When 9-year-old Paul Nielsen dipped into the magic kit his Uncle John gave him for Christmas that year, he quickly got hooked on the thrill of having an appreciative audience.
“The tricks inside there were really awful,” Nielsen recalls. “But my parents acted amazed.”
His parents nurtured their son’s interest, permitting their miniature Houdini to buy one trick from the revolving racks at Stuckey’s convenience stores during family road trips. But his big break came during high school, when Nielsen got a job demonstrating the magic tricks sold at a local novelty shop in his hometown of Peoria, Ill.
“I was performing every day,” he says. “And I had access to all kinds of props.”
As it turns out, Nielsen’s big break foretold his future. He still performs every day and has access to any prop he wants at Wunderground Magic Inc. in Clawson, a store he bought in 2007 after having been a customer there for about 10 years.
“I just had nothing to do and I was looking for something to keep me occupied,” he says. “It’s not nearly as lucrative as software, but it keeps me afloat.”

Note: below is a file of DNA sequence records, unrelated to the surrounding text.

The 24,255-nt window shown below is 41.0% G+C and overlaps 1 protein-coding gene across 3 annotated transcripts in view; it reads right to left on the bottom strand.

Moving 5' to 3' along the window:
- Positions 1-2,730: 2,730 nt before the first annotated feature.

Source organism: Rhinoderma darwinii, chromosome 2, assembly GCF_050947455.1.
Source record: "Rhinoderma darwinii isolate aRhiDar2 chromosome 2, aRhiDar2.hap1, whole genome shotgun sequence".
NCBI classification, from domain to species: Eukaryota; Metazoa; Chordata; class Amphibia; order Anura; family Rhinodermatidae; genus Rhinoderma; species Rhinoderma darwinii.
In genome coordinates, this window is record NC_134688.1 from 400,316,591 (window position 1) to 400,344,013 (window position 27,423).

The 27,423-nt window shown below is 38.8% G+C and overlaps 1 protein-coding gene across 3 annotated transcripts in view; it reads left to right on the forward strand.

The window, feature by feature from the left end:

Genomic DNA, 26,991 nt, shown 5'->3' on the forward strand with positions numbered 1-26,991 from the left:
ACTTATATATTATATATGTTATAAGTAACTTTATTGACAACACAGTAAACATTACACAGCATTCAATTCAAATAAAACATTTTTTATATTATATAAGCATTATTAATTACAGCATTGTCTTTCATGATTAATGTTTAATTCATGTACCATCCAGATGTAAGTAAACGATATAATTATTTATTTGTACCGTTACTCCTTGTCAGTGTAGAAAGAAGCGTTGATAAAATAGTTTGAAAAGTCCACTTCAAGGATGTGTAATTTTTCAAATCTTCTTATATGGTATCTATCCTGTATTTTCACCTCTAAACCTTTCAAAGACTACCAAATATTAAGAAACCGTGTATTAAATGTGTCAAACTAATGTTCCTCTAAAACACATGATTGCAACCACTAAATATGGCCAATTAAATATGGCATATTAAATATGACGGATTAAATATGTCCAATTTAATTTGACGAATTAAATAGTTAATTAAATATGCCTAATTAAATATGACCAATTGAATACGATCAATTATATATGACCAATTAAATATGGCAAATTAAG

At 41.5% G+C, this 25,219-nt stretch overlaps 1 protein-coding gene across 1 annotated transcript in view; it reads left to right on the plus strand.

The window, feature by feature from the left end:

Nielsen, who has a doctorate degree in computer science and taught at the University of Michigan in the 1990s, founded the intelligent software company Soar Technology in 1997 in Ann Arbor and sold the business in 2006. While magic and computer science may seem like incomparable pursuits, both satisfy Nielsen’s drive to understand the way things work, he says.
Founded in 1971 in Ferndale by a previous owner, Wunderground marked 47 years in business on—when else?—April 1. In addition to selling magic sets, card tricks, theater props, books, DVDs, illusions and more, the shop offers classes for children and adults. Nielsen will also help find a magician for a children’s party and other special events.
Tony Adragna, a magician from New Baltimore, stopped in at Wunderground in March to buy a card trick entitled “Caught Red Handed.” He’s been a customer for at least 25 years, Adragna says, and likes that he can call Nielsen to order a special trick.
“He’s reliable and he’s quick,” Adragna says.
Adding to Wunderground’s mystique is an unconfirmed story that its basement was part of an underground speakeasy during Prohibition. Melodie Nichols, curator of the Clawson Historical Museum, says she has no evidence of the speakeasy story but no reason to doubt it either.
When not at his shop, Nielsen serves as chair of the Board of Directors for the American Museum of Magic in Marshall, Mich. He also performs at libraries, schools, community centers, private parties and other venues.
As for that thrill when performing for an appreciative audience that his parents ignited 49 years ago?
“I do like entertaining people,” Nielsen says. “I do like bringing that sense of wonder to their lives. It’s important.”
The Wunderground Magic Shop
16 S Main
Clawson, MI 48017